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Chilblains are sore, itching, inflamed, and swollen patches of skin. They occur on the backs of the fingers or tops of the toes. Sometimes they crop up on the earlobes, outer thighs, and other parts of the body. They come up with an abnormal reaction to cold. They are quite common and can occur at any age. The tiniest blood vessels at the very end of the system constrict when the skin gets cold. This slows down blood supply to areas of the skin.

 

When cold skin warms up, it causes these vessels to expand than larger blood vessels close by can handle. This causes blood to leak into surrounding tissues. Poor circulation and other blood vessel problems make you suffer from chilblains. Chilblains usually go away on their own after a week or two. They do not lead to any permanent damage unless severe infection occurs. Prevention is the only cure.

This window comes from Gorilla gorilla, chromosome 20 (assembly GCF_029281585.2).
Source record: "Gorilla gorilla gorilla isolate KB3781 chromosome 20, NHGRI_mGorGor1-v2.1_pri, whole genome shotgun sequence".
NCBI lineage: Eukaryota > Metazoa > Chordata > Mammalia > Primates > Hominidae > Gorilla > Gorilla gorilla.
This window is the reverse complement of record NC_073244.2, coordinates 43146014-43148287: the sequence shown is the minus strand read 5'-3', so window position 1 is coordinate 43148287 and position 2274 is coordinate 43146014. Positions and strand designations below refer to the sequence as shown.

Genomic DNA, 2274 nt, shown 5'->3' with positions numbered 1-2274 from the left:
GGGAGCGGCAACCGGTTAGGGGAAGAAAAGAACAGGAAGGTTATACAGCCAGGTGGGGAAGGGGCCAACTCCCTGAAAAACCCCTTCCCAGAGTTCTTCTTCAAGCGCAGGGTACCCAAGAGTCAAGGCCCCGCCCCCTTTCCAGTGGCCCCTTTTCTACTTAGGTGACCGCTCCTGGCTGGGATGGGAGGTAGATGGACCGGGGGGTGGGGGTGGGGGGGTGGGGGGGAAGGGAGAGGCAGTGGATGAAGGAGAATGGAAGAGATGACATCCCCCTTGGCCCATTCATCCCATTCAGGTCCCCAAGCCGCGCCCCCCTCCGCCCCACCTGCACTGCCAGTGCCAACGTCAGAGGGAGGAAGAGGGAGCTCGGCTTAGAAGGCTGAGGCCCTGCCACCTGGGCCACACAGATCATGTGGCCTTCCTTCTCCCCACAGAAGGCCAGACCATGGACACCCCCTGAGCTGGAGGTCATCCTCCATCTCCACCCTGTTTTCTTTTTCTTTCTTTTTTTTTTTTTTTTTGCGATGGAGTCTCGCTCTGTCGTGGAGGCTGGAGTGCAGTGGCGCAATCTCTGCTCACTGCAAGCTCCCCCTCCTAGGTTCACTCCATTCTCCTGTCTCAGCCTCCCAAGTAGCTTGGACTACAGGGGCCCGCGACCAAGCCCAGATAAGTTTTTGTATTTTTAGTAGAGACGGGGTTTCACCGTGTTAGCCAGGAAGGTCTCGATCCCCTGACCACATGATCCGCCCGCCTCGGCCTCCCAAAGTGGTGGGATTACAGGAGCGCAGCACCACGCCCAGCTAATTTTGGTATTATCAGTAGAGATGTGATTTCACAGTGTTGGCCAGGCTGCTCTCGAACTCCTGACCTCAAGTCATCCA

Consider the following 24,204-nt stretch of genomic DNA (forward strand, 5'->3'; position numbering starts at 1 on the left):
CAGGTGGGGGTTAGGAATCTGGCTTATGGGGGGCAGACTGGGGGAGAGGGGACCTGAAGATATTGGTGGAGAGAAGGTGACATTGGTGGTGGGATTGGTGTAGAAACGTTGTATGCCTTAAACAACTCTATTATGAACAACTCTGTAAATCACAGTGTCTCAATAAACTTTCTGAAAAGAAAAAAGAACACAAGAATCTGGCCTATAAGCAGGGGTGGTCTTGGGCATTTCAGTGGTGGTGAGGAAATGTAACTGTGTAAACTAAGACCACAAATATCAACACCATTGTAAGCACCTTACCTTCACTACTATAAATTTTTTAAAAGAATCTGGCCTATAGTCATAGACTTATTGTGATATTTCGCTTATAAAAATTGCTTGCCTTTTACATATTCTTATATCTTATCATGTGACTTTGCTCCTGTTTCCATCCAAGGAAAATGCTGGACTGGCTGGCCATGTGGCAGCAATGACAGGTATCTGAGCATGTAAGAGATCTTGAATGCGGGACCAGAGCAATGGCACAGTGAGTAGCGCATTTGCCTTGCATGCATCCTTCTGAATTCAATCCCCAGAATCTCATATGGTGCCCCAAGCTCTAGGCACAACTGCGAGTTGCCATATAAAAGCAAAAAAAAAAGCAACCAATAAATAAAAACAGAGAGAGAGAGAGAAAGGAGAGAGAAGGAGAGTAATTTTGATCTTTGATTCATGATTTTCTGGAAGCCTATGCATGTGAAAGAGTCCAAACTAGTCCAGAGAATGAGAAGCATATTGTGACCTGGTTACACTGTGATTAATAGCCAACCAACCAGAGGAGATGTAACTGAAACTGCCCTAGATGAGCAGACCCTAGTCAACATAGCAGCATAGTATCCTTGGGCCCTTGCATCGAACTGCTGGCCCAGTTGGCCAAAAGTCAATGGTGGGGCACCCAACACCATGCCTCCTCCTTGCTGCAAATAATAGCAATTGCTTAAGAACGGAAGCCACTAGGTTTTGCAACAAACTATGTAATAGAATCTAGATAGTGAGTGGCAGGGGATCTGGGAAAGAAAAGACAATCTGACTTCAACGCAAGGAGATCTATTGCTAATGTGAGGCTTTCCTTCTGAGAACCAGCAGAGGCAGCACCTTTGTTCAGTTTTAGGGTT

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1. Redness

Redness is a common symptom. Several chilblains joined together will create a larger red area. The color of chilblains can vary. They may go from white to blue before turning red. As color changes occur, they may be very painful. The first thing to do is to elevate the affected area to improve blood circulation. If your hands and feet are the problem areas, you can lift them with some pillows. Make sure that you warm up slowly without applying any direct heat to affected areas.

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This site offers information designed for educational purposes only. You should not rely on any information on this site as a substitute for professional medical advice, diagnosis, treatment, or as a substitute for, professional counseling care, advice, diagnosis, or treatment. If you have any concerns or questions about your health, you should always consult with a physician or other healthcare professional.